John Cummins Edwards
|John C. Edwards|
|9th Governor of Missouri|
November 20, 1844 – November 20, 1848
|Lieutenant||Thomas Lawson Price|
|Preceded by||Meredith M. Marmaduke|
|Succeeded by||Austin A. King|
|Member of the U.S. House of Representatives from Missouri's at-large district|
March 4, 1841 – March 3, 1843
|Preceded by||John Jameson|
|Succeeded by||John Jameson|
June 24, 1804|
Frankfort, Kentucky, United States
|Died||October 14, 1888
|Resting place||Stockton Rural cemetery|
|Political party||Democratic Party|
|Spouse(s)||Emma Jeanne Catherine Richard|
|Children||Eleven Emma Edwards Green|
|Alma mater||Black's College|
John Cummins Edwards (June 24, 1804 – October 14, 1888) was a Democratic politician from the state of Missouri. He served as a member of the 27th United States Congress as well as Missouri's ninth Governor.
John Cummins Edwards was born on June 24, 1804 or 1806 (Conflicting sources list each) in Frankfort, Kentucky to parents John and Sarah (Cummins) Edwards. He was raised in the Murfreesboro, Tennessee area and completed preparatory education at Black's College in Kentucky. He studied Law at Dr Henderson's Classic School in Rutherford County, Tennessee and further studied under the Rutherford County states attorney before being admitted to the Tennessee Bar in 1825.
After working as an attorney in his native Murfreesboro for three years, John Edwards moved to Missouri in 1828, establishing a law practice in Jefferson City and becoming involved in local politics. In 1830 Missouri Governor John G. Miller appointed Edwards as Secretary of State, a position he would hold until 1835, and then again briefly in 1837. In a move that would seem unusual by today's standards, Edwards also concurrently held the post of district judge of Cole County, Missouri from 1832 to 1837. Politically John Edwards was a Jacksonian democrat and a staunch ally of Missouri Senator Thomas Hart Benton. In 1836 Edwards was elected to the Missouri House of Representatives but would serve only briefly as in 1837 he was appointed a judge to the Missouri Supreme Court, a position he would hold until 1839.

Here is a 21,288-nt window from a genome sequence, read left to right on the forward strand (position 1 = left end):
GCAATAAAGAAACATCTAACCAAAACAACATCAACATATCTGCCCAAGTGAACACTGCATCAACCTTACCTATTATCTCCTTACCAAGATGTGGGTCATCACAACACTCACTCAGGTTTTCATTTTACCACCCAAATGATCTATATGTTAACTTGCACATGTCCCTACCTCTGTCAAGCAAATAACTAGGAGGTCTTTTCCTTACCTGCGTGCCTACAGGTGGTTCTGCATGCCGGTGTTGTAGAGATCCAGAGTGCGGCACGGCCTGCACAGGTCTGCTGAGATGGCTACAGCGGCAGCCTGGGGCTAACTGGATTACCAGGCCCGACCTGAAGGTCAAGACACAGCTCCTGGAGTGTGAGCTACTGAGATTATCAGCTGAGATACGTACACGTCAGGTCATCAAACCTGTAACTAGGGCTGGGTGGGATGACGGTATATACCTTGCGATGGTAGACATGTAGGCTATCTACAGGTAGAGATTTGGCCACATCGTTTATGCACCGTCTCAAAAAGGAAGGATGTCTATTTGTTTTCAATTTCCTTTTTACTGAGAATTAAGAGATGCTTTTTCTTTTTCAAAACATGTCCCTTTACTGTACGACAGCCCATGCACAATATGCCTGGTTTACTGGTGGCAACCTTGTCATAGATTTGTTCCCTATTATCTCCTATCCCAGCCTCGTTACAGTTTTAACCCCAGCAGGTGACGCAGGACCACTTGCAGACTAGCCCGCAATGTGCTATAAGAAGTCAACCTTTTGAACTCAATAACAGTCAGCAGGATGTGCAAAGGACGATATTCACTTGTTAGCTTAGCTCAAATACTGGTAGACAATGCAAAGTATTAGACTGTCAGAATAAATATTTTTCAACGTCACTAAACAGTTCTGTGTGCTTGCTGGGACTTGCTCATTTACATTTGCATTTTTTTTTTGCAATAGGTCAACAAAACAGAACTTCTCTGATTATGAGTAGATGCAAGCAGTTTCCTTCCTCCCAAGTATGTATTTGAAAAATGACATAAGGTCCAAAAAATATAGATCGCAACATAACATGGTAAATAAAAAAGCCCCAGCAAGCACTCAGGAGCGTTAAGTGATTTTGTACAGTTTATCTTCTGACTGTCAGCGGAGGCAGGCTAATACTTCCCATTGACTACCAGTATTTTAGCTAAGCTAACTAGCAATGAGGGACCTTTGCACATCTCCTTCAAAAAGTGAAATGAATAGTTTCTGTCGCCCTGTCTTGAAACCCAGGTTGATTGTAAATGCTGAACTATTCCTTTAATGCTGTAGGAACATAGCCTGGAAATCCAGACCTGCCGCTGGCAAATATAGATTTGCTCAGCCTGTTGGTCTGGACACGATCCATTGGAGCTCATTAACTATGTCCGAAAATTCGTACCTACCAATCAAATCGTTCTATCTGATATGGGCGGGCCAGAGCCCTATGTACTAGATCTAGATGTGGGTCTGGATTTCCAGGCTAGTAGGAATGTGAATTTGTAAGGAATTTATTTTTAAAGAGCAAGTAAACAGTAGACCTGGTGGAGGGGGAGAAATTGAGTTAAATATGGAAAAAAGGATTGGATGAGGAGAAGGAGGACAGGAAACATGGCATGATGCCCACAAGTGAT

John Edwards entered national politics in 1841 after being elected to the 27th United States Congress, serving one term until March, 1843. While in the U.S. House of Representatives he worked on several key issues of importance to Missouri, such as opposing the Tariff of 1842 and helping block Federal settlement of the Missouri-Iowa border dispute, a.k.a. the Honey War. Congressman Edwards chose against seeking a second term in Washington D.C., instead setting his sights on the Missouri Governors mansion. In the election of 1844 John C. Edwards narrowly defeated Democrat-turned-Whig candidate Charles H. Allen to become Missouri's 9th Governor